On YouTube, Paul Joseph Watson spends his time ranting in front of a map of the world for his 1.2 million followers. Carl Benjamin poses as an ancient Mesopotamian leader. And Mark Meechan, who goes by the handle Count Dankula, is enjoying a new level of online fame after being fined £800 for teaching his pug to do a Hitler salute.
Together, they want to be the new face of Britain’s struggling U.K. Independence Party.
Joined by former Breitbart writer Milo Yiannopoulos, the British YouTube personalities are attempting to flood the right-wing party’s membership roles with supporters in what Watson describes as a “soft coup.”
UKIP and its founder, Nigel Farage, reached the height of their influence in 2016, when they spearheaded the winning “yes” side of Britain’s Brexit vote to leave the European Union.
Since then, though, with Farage resigning and Brexit bogged down in negotiations, UKIP has been slowed by a leadership scandal over racist remarks about Meghan Markle and an attempted takeover by a hard-line anti-Muslim candidate. UKIP supporters now make up less than 3 percent of the British electorate, according to one recent poll.
Enter the YouTube crew, who see an opportunity to use the party to “Make Britain Great Again”—or at least to use UKIP’s turmoil to build their own social-media followings.
Meechan first toyed with the idea of joining UKIP this month, writing on Twitter that he would join the party if one of his tweets received 10,000 retweets.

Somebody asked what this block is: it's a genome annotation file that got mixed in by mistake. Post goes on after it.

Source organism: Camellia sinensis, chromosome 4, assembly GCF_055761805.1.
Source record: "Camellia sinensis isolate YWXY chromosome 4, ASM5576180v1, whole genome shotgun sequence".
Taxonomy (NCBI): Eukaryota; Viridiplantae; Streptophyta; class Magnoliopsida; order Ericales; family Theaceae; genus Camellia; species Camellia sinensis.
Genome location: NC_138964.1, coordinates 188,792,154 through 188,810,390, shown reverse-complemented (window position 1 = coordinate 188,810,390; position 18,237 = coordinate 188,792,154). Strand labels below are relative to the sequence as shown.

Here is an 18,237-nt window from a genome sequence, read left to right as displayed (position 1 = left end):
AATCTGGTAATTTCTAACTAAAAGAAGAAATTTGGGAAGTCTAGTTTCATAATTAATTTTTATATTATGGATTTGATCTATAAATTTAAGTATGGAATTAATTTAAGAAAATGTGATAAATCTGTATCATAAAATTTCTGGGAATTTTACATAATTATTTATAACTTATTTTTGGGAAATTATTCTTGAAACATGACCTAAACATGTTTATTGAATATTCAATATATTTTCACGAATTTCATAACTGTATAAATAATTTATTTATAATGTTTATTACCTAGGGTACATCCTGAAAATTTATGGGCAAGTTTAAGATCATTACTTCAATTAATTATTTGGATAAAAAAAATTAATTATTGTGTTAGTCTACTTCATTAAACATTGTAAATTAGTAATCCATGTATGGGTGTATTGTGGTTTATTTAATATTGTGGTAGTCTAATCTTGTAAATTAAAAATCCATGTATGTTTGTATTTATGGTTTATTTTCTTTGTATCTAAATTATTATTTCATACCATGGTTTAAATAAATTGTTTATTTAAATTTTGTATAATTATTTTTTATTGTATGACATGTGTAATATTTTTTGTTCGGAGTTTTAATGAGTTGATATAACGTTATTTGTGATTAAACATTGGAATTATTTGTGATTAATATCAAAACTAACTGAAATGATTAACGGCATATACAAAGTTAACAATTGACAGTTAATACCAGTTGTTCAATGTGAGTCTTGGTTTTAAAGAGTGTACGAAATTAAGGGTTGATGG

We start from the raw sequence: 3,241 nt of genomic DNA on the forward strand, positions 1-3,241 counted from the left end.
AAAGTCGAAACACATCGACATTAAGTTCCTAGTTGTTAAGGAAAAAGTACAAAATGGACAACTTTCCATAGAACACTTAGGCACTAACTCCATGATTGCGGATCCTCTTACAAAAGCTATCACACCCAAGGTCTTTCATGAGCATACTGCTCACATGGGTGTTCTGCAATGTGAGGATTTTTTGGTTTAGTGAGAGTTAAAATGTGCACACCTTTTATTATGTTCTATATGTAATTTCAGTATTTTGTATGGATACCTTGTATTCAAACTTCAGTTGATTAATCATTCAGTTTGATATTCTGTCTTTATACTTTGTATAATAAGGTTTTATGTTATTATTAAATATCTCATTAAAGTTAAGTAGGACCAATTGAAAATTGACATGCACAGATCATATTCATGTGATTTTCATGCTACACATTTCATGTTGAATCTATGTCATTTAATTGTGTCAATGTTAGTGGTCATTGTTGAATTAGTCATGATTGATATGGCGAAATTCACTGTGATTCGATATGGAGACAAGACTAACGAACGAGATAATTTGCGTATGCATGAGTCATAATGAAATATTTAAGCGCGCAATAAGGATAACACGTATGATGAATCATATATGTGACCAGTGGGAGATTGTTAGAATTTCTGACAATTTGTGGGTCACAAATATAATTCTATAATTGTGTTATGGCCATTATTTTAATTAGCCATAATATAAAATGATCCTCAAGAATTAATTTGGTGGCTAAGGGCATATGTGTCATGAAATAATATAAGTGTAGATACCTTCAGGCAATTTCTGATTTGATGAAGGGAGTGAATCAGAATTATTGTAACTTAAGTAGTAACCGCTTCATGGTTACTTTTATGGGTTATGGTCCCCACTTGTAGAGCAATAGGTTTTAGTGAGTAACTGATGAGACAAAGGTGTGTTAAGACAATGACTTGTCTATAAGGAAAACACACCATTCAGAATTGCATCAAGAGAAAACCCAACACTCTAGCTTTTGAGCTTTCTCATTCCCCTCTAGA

“I’m not joking,” insisted Meechan, whose ear-lobe plugs and multiple facial piercings would make him stand out from UKIP’s usual suit-and-tie politicians. “This is not a meme.”
Meechan’s tweet ultimately received slightly more than 10,000 retweets. On June 16, Meechan published a video announcing that he was joining the moribund party “as a free-speech warrior” who could bring in younger voters. Meechan declined to comment to The Daily Beast, saying he would only answer questions if they could be livestreamed on his YouTube channel.
Benjamin, a self-described “classical liberal” who’s gained internet fame for his attacks on liberals and feminists under the handle “Sargon of Akkad,” joined in, saying he was joining UKIP as a “Trumpian protest fuck you to everyone.” And Watson, an employee of Alex Jones’ conspiracy website Infowars, claimed that joining UKIP is “the new counter-culture.”
“Take over UKIP for the banter?” Watson tweeted. “How hard can it be?”
UKIP has struggled in the past to keep far-right figures out of the party, responding with a ban on members of the English Defense League, a group of street protesters who oppose “Islamization.” But UKIP leader Gerard Batten called Islam a “death cult” earlier this year, marking a further drift rightward.
Batten and UKIP didn’t respond to a request for comment on the YouTubers’ membership drive.
On Saturday, UKIP’s three newest members were joined by Yiannopoulos, the British provocateur and former Breitbart writer.
Yiannopoulos has seen his career go into a precipitous decline over the past 18 months, losing his job at Breitbart and his patrons in the pro-Trump billionaire Mercer family and facing financial struggles at his own website. But Yiannopoulos can still afford the £30 fee to join UKIP, posting a screenshot of his receipt on Instagram.
Asked about his decision to join the party, Yiannopoulos wrote in an email that he “can’t wait for the vigilante squads to start gunning journalists down on sight!”